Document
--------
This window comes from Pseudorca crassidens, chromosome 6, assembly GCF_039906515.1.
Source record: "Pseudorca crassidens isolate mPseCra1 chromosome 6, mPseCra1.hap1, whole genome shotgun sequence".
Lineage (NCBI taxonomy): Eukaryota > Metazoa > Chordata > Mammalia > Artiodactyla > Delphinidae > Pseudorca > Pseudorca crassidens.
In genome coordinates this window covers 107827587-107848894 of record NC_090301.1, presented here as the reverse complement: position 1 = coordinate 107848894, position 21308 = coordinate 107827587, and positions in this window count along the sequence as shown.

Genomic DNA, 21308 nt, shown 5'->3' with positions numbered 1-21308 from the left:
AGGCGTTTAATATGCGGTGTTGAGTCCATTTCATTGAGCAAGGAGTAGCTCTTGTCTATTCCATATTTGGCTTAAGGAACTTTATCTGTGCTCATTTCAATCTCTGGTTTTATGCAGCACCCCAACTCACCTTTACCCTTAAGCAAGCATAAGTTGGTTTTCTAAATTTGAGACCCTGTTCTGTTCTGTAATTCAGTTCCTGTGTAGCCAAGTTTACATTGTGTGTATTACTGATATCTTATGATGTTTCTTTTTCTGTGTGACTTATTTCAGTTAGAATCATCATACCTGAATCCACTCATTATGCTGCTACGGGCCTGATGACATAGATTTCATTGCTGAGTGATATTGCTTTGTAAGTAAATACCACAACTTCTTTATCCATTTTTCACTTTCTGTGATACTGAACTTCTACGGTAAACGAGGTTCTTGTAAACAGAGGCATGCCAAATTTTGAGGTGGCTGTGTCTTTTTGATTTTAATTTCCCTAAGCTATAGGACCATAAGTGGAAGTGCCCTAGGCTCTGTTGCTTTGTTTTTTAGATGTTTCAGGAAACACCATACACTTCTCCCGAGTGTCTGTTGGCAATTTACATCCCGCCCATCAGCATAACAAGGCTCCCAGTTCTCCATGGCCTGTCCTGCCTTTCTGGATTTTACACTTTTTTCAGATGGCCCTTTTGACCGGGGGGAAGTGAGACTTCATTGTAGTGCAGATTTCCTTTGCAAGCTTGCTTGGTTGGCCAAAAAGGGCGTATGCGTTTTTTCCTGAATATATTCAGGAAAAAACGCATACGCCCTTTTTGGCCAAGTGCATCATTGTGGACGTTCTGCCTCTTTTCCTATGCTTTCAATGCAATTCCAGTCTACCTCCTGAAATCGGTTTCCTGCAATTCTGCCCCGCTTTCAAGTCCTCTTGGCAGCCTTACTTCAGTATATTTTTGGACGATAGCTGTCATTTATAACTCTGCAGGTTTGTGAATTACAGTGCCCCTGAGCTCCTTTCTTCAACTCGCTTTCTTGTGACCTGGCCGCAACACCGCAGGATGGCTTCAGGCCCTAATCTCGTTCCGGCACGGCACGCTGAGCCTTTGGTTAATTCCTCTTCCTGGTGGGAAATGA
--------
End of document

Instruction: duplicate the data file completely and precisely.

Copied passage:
This window comes from Pseudorca crassidens, chromosome 6, assembly GCF_039906515.1.
Source record: "Pseudorca crassidens isolate mPseCra1 chromosome 6, mPseCra1.hap1, whole genome shotgun sequence".
Lineage (NCBI taxonomy): Eukaryota > Metazoa > Chordata > Mammalia > Artiodactyla > Delphinidae > Pseudorca > Pseudorca crassidens.
In genome coordinates this window covers 107827587-107848894 of record NC_090301.1, presented here as the reverse complement: position 1 = coordinate 107848894, position 21308 = coordinate 107827587, and positions in this window count along the sequence as shown.

Genomic DNA, 21308 nt, shown 5'->3' with positions numbered 1-21308 from the left:
AGGCGTTTAATATGCGGTGTTGAGTCCATTTCATTGAGCAAGGAGTAGCTCTTGTCTATTCCATATTTGGCTTAAGGAACTTTATCTGTGCTCATTTCAATCTCTGGTTTTATGCAGCACCCCAACTCACCTTTACCCTTAAGCAAGCATAAGTTGGTTTTCTAAATTTGAGACCCTGTTCTGTTCTGTAATTCAGTTCCTGTGTAGCCAAGTTTACATTGTGTGTATTACTGATATCTTATGATGTTTCTTTTTCTGTGTGACTTATTTCAGTTAGAATCATCATACCTGAATCCACTCATTATGCTGCTACGGGCCTGATGACATAGATTTCATTGCTGAGTGATATTGCTTTGTAAGTAAATACCACAACTTCTTTATCCATTTTTCACTTTCTGTGATACTGAACTTCTACGGTAAACGAGGTTCTTGTAAACAGAGGCATGCCAAATTTTGAGGTGGCTGTGTCTTTTTGATTTTAATTTCCCTAAGCTATAGGACCATAAGTGGAAGTGCCCTAGGCTCTGTTGCTTTGTTTTTTAGATGTTTCAGGAAACACCATACACTTCTCCCGAGTGTCTGTTGGCAATTTACATCCCGCCCATCAGCATAACAAGGCTCCCAGTTCTCCATGGCCTGTCCTGCCTTTCTGGATTTTACACTTTTTTCAGATGGCCCTTTTGACCGGGGGGAAGTGAGACTTCATTGTAGTGCAGATTTCCTTTGCAAGCTTGCTTGGTTGGCCAAAAAGGGCGTATGCGTTTTTTCCTGAATATATTCAGGAAAAAACGCATACGCCCTTTTTGGCCAAGTGCATCATTGTGGACGTTCTGCCTCTTTTCCTATGCTTTCAATGCAATTCCAGTCTACCTCCTGAAATCGGTTTCCTGCAATTCTGCCCCGCTTTCAAGTCCTCTTGGCAGCCTTACTTCAGTATATTTTTGGACGATAGCTGTCATTTATAACTCTGCAGGTTTGTGAATTACAGTGCCCCTGAGCTCCTTTCTTCAACTCGCTTTCTTGTGACCTGGCCGCAACACCGCAGGATGGCTTCAGGCCCTAATCTCGTTCCGGCACGGCACGCTGAGCCTTTGGTTAATTCCTCTTCCTGGTGGGAAATGA